Mental Health Crises On The Rise Post-Pandemic

The start of the COVID-19 pandemic marked a downward shift in available mental healthcare providers, a shortage that had already been in a precarious position even before the pandemic. COVID-19 understandably brought about an increase in feelings of extreme helplessness, hopelessness, and depression.

In my opinion, trying to find a mental healthcare provider, be that a therapist, psychologist, or psychiatrist, has become an almost insurmountable task. Prospective patients are inundated with waitlists and fully booked schedules. It’s not uncommon nowadays to contact a dozen providers or more and still not be able to get an appointment with one.

I think that the increase in mental health crises also has to do with other world crises in addition to the pandemic. Climate change has been setting even more new records for the temperature of the Earth just in the last couple of years alone, which has caused the younger generations to feel helpless and powerless. Oftentimes, the addition of stress in your own personal life or from academics can be the final breaking point to this.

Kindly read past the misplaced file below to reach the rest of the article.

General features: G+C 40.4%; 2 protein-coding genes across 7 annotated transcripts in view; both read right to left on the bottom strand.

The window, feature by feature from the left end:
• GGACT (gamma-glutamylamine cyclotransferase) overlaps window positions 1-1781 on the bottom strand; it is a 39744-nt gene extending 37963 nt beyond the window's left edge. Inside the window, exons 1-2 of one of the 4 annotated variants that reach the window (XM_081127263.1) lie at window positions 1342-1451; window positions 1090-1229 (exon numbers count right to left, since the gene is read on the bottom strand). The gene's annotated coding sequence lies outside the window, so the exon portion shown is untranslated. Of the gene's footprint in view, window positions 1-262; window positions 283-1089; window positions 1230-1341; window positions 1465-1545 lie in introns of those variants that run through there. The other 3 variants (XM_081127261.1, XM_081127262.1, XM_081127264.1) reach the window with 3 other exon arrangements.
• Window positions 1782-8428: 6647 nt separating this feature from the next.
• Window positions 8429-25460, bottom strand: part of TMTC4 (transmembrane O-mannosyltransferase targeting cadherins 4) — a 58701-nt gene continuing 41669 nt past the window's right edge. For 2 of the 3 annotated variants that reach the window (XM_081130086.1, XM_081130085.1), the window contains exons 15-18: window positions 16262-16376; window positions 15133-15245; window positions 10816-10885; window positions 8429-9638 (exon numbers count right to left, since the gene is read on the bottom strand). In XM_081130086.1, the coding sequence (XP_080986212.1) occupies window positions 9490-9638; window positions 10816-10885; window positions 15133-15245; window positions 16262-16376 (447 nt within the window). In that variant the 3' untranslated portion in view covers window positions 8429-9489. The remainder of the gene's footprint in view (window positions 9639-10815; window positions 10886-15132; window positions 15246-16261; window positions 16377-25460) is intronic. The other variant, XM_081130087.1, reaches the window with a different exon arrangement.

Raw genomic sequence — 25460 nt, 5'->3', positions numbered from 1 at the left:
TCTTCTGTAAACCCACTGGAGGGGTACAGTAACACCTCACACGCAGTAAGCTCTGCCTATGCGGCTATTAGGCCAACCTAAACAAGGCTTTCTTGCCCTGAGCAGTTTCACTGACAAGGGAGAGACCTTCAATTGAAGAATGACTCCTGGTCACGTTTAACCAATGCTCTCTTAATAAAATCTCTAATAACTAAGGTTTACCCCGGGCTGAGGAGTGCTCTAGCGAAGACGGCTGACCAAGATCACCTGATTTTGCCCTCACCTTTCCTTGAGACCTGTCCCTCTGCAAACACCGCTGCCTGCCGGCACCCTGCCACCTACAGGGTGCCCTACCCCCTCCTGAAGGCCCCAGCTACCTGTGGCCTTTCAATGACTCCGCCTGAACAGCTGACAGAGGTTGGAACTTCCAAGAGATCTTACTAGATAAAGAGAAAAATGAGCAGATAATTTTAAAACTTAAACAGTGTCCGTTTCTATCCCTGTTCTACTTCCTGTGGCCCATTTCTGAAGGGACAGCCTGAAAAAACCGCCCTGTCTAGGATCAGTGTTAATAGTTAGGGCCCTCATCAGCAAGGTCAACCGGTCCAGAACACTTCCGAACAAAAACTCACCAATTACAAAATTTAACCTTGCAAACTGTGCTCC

If you are having a mental health crisis or are suicidal and you have no one that you can talk to, I encourage you to call or text 988 which is a suicide and crisis lifeline. With the waitlists of social workers post-pandemic, it can feel impossible to find a mental health provider. If you are in crisis now, it is a good idea to reach out instead of waiting. If you take away one thing from this article, please know that there are resources and help available for you out there.

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